In the coming months, Lipitor prices will drop by 10 percent and could decrease by more in the middle of next year, according to a new lawsuit. The reason for the sudden price drops is because Pfizer is competing with generic manufacturers to get the market share they’re losing. In the meantime, the company plans to offer its original Lipitor at or below generic prices to increase its sales volume. However, it will require a prescription.
Drug companies have had to adjust their prices due to a number of factors, including the fact that the patent for Lipitor expired seven months ago. Many manufacturers are trying to keep the price of the drug as low as possible, but many are not. Moreover, the pharmaceutical industry is facing increased competition, tougher regulatory scrutiny, and resistance from cost-conscious health insurance providers. Meanwhile, drug makers have to fight for their existing markets, despite the recent price hike. As a result, Pfizer is launching a campaign to limit generic competitors.
The lawsuit against Lipitor is a sign of the state of American health care. As a matter of fact, it is the leading prescription drug in the country, with sales of up to $13 billion a year. The patent on the drug expires in 2011, which means that a generic version of Lipitor will become available. In essence, generic Lipitor will have the same effect as the brand-name medicine and will continue to be sold in pharmacies across the country.
Although there are fewer generic drugs in the United States, the sale of Lipitor has continued to rise. Its sales peaked at $13 billion a year, helping Pfizer stay atop the list of pharmaceutical companies by total revenues. When the patent expires, generic versions of Lipitor will be available on the market. In addition to the lower prices, the generic version is safe to take and will have the same effect.
Despite the price hikes, the government’s lawsuit is not about the Lipitor prices themselves. Instead, it’s about the rebates Pfizer received from its patients. These rebates should have been subtracted from the price of Lipitor. As a result, it’s claiming that Pfizer kept Lipitor prices artificially high to increase profits. It claims it will pay $20 billion to resolve the suit.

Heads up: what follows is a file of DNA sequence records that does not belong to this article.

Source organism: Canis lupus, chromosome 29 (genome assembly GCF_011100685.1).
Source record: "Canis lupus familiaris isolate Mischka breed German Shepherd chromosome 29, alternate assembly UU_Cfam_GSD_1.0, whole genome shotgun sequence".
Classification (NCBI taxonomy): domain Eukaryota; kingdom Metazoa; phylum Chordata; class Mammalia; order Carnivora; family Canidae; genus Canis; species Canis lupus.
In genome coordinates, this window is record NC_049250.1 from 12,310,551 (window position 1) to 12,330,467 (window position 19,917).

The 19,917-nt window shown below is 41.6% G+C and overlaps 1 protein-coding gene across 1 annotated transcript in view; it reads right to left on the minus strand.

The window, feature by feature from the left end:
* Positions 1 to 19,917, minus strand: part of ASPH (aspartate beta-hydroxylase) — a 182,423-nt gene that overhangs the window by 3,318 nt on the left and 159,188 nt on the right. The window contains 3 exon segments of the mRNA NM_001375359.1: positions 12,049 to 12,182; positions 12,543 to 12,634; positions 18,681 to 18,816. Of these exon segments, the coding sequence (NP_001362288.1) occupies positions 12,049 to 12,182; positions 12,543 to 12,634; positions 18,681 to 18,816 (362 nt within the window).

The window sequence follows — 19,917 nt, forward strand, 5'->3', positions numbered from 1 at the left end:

Since Lipitor’s patent expired late last year, generic versions are now available without a prescription. The generic version costs 50 cents a pill at Costco, and the price of the brand-name drug is expected to stay the same. But if you’re still worried about the price, it is a good idea to consult your doctor to make sure you get the best deal. As a result, it will be cheaper for you to buy generic versions of Lipitor than to pay for the brand-name version.
During the patent period, many popular drugs will be cheaper. For example, Lipitor prices in the United States reached a high of $13 billion a year, which is still a lot for a prescription drug. But generic versions are available now, and they are just as effective as the brand-name version. The patent expired seven months ago, so the price of Lipitor has been lower than before. The manufacturer already reduced the price of the medicine to $4 a month for people with private insurance.
In Colorado, the price of Lipitor is higher than at any other place in the country. Its patent expired in April 2010, and Pfizer is expected to lose this advantage to generics. There is a potential for lower prices because the generic product will be cheaper. Further, the cost of Lipitor will be cheaper than the brand name. So, if you need to take Lipitor, go for it. The only thing you have to worry about is the cost.
As mentioned, the drug’s prices are higher than those of its generic rivals. The manufacturer has benefited from rebates for Lipitor, but the government doesn’t disclose the amounts. Because the drug’s patent has expired, the cost of generic Lipitor will be lower as well. In addition, the drug’s price will be lower than that of the brand name. This means that consumers won’t have to spend more money on Lipitor, because the generic version will be cheaper.